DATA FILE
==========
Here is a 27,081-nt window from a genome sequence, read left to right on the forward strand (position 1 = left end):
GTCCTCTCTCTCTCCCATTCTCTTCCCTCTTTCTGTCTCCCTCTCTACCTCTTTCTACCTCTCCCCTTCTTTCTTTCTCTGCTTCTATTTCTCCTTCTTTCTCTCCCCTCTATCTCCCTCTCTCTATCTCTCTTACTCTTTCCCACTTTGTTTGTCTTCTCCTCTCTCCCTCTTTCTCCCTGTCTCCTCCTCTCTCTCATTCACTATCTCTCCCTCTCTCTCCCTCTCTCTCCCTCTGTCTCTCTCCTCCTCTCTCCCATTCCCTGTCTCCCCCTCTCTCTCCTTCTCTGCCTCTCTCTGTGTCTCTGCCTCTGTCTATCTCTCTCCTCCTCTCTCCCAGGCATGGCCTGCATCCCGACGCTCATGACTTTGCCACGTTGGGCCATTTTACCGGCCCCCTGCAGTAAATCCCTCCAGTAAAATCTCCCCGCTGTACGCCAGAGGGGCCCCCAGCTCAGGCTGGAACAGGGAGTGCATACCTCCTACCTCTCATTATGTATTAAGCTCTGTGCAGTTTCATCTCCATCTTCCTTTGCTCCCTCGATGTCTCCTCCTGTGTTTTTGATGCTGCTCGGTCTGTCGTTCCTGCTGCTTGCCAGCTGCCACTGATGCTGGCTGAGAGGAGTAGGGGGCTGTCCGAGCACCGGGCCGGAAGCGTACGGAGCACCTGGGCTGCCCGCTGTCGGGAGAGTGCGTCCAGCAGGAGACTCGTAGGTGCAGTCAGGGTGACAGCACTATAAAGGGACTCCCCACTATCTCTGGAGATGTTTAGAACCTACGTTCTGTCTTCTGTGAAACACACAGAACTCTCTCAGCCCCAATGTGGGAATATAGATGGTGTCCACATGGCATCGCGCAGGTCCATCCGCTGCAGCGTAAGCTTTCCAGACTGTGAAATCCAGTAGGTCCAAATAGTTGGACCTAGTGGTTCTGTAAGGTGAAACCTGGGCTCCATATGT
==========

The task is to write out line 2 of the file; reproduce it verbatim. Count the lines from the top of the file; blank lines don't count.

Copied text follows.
GTCCTCTCTCTCTCCCATTCTCTTCCCTCTTTCTGTCTCCCTCTCTACCTCTTTCTACCTCTCCCCTTCTTTCTTTCTCTGCTTCTATTTCTCCTTCTTTCTCTCCCCTCTATCTCCCTCTCTCTATCTCTCTTACTCTTTCCCACTTTGTTTGTCTTCTCCTCTCTCCCTCTTTCTCCCTGTCTCCTCCTCTCTCTCATTCACTATCTCTCCCTCTCTCTCCCTCTCTCTCCCTCTGTCTCTCTCCTCCTCTCTCCCATTCCCTGTCTCCCCCTCTCTCTCCTTCTCTGCCTCTCTCTGTGTCTCTGCCTCTGTCTATCTCTCTCCTCCTCTCTCCCAGGCATGGCCTGCATCCCGACGCTCATGACTTTGCCACGTTGGGCCATTTTACCGGCCCCCTGCAGTAAATCCCTCCAGTAAAATCTCCCCGCTGTACGCCAGAGGGGCCCCCAGCTCAGGCTGGAACAGGGAGTGCATACCTCCTACCTCTCATTATGTATTAAGCTCTGTGCAGTTTCATCTCCATCTTCCTTTGCTCCCTCGATGTCTCCTCCTGTGTTTTTGATGCTGCTCGGTCTGTCGTTCCTGCTGCTTGCCAGCTGCCACTGATGCTGGCTGAGAGGAGTAGGGGGCTGTCCGAGCACCGGGCCGGAAGCGTACGGAGCACCTGGGCTGCCCGCTGTCGGGAGAGTGCGTCCAGCAGGAGACTCGTAGGTGCAGTCAGGGTGACAGCACTATAAAGGGACTCCCCACTATCTCTGGAGATGTTTAGAACCTACGTTCTGTCTTCTGTGAAACACACAGAACTCTCTCAGCCCCAATGTGGGAATATAGATGGTGTCCACATGGCATCGCGCAGGTCCATCCGCTGCAGCGTAAGCTTTCCAGACTGTGAAATCCAGTAGGTCCAAATAGTTGGACCTAGTGGTTCTGTAAGGTGAAACCTGGGCTCCATATGT